Yes, I like the Qs ($45s at .38 are good at the moment), this is the same "coiled spring" action we had last time they forced down the big Nas names and of course, MSFT and AMZN earnings tonight.  It is still very risky – I’m playing a scenario that has nothing to do with fundies and everything to do with manipulation and sentiment so there’s nothing to fall back on if it fails – keep that in mind!

The problem with Friday's move up is the VIX dropped like a rock and we did not get good prices on our long index plays.  With 3 weeks to go to expiration I elected to hang onto my longs and that still may be a mistake – we'll find out next week!  It would have been far less stressful to follow through with the plan we had all week, which I reiterated in my comment to Members into Thursday's close at 3:53, saying: "Still a little bit bullish for some fun ahead of GDP (but probably selling into that excitement, if any)."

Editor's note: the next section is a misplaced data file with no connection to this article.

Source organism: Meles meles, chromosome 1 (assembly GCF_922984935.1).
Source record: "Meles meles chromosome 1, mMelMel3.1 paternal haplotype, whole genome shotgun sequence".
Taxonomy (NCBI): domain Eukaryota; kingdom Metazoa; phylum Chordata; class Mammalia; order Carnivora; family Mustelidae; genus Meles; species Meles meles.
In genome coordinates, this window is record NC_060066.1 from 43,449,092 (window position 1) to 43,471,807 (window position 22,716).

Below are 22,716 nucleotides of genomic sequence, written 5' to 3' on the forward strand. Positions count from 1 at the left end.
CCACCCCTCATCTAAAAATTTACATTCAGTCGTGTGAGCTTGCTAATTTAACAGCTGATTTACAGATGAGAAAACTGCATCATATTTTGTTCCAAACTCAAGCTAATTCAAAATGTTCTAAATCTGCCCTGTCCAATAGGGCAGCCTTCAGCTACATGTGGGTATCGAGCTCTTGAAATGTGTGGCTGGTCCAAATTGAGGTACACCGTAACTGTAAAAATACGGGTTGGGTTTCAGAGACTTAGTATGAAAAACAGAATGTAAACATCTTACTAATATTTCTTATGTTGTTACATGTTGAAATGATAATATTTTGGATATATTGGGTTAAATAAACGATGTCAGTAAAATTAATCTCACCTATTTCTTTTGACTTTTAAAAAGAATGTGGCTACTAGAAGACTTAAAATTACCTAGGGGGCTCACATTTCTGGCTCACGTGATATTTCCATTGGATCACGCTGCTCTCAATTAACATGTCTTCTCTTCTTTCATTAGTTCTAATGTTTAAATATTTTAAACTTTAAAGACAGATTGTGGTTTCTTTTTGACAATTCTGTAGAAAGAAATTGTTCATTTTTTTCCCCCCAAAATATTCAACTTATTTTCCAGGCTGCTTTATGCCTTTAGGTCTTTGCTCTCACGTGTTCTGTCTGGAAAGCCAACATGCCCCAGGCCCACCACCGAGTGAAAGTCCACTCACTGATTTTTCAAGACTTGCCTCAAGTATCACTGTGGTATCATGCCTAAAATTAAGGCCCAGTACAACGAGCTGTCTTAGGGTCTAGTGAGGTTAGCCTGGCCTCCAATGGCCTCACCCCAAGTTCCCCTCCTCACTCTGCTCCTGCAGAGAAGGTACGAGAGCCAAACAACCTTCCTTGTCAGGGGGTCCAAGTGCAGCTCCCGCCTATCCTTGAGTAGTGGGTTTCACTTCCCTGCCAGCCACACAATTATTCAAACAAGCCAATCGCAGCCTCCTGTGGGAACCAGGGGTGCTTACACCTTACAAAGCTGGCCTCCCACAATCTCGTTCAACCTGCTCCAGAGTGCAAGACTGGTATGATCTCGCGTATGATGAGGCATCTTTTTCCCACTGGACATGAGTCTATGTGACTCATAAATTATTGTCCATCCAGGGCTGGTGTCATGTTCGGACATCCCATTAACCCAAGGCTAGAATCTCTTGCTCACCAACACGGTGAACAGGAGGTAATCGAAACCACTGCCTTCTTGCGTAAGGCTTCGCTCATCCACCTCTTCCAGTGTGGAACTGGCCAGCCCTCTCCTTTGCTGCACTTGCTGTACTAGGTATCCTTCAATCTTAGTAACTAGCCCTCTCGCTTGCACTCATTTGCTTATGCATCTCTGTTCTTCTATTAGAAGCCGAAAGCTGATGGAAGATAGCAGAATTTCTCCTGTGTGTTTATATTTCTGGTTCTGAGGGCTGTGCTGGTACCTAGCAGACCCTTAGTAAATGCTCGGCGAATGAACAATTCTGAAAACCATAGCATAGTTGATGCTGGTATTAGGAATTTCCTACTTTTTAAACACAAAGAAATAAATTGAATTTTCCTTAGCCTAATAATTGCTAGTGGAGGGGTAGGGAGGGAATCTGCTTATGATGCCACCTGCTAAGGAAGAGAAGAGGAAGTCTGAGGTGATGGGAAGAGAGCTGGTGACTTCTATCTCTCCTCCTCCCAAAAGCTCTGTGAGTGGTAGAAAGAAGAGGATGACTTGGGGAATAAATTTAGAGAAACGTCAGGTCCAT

Thank GDP it's Friday!

I definitely got too excited in the morning as things were going our way.  Had I stuck to the original plan and gone short into the run-up on the over-hyped GDP numbers, we could have done much better.  We had gained a nice 150 points from where we flipped bullish on Thursday and I was GREEDY for 10,300 which, of course, never came.  I was expecting a much bigger move up than we got but there was a huge volume of selling that came in wave after wave all day, which was very disappointing as we were driven back to cash without really getting a benefit of that very nice run off the bottom.